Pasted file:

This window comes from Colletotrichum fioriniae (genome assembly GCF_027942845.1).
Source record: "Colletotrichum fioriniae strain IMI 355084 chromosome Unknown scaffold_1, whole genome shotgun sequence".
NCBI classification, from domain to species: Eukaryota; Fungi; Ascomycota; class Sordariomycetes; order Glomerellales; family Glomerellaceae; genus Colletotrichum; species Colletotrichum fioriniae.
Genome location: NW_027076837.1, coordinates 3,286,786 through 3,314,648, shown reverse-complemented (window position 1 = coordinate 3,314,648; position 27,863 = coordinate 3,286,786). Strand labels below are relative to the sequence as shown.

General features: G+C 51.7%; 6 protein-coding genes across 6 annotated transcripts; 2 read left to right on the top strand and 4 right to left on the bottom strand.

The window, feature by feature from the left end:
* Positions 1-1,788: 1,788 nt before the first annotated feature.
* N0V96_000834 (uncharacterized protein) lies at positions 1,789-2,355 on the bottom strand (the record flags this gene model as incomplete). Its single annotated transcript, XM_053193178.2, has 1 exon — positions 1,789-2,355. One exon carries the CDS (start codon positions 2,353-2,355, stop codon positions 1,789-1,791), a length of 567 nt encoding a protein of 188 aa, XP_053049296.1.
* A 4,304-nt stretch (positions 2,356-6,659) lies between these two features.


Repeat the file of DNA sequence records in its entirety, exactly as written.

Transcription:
This window comes from Colletotrichum fioriniae (genome assembly GCF_027942845.1).
Source record: "Colletotrichum fioriniae strain IMI 355084 chromosome Unknown scaffold_1, whole genome shotgun sequence".
NCBI classification, from domain to species: Eukaryota; Fungi; Ascomycota; class Sordariomycetes; order Glomerellales; family Glomerellaceae; genus Colletotrichum; species Colletotrichum fioriniae.
Genome location: NW_027076837.1, coordinates 3,286,786 through 3,314,648, shown reverse-complemented (window position 1 = coordinate 3,314,648; position 27,863 = coordinate 3,286,786). Strand labels below are relative to the sequence as shown.

General features: G+C 51.7%; 6 protein-coding genes across 6 annotated transcripts; 2 read left to right on the top strand and 4 right to left on the bottom strand.

The window, feature by feature from the left end:
* Positions 1-1,788: 1,788 nt before the first annotated feature.
* N0V96_000834 (uncharacterized protein) lies at positions 1,789-2,355 on the bottom strand (the record flags this gene model as incomplete). Its single annotated transcript, XM_053193178.2, has 1 exon — positions 1,789-2,355. One exon carries the CDS (start codon positions 2,353-2,355, stop codon positions 1,789-1,791), a length of 567 nt encoding a protein of 188 aa, XP_053049296.1.
* A 4,304-nt stretch (positions 2,356-6,659) lies between these two features.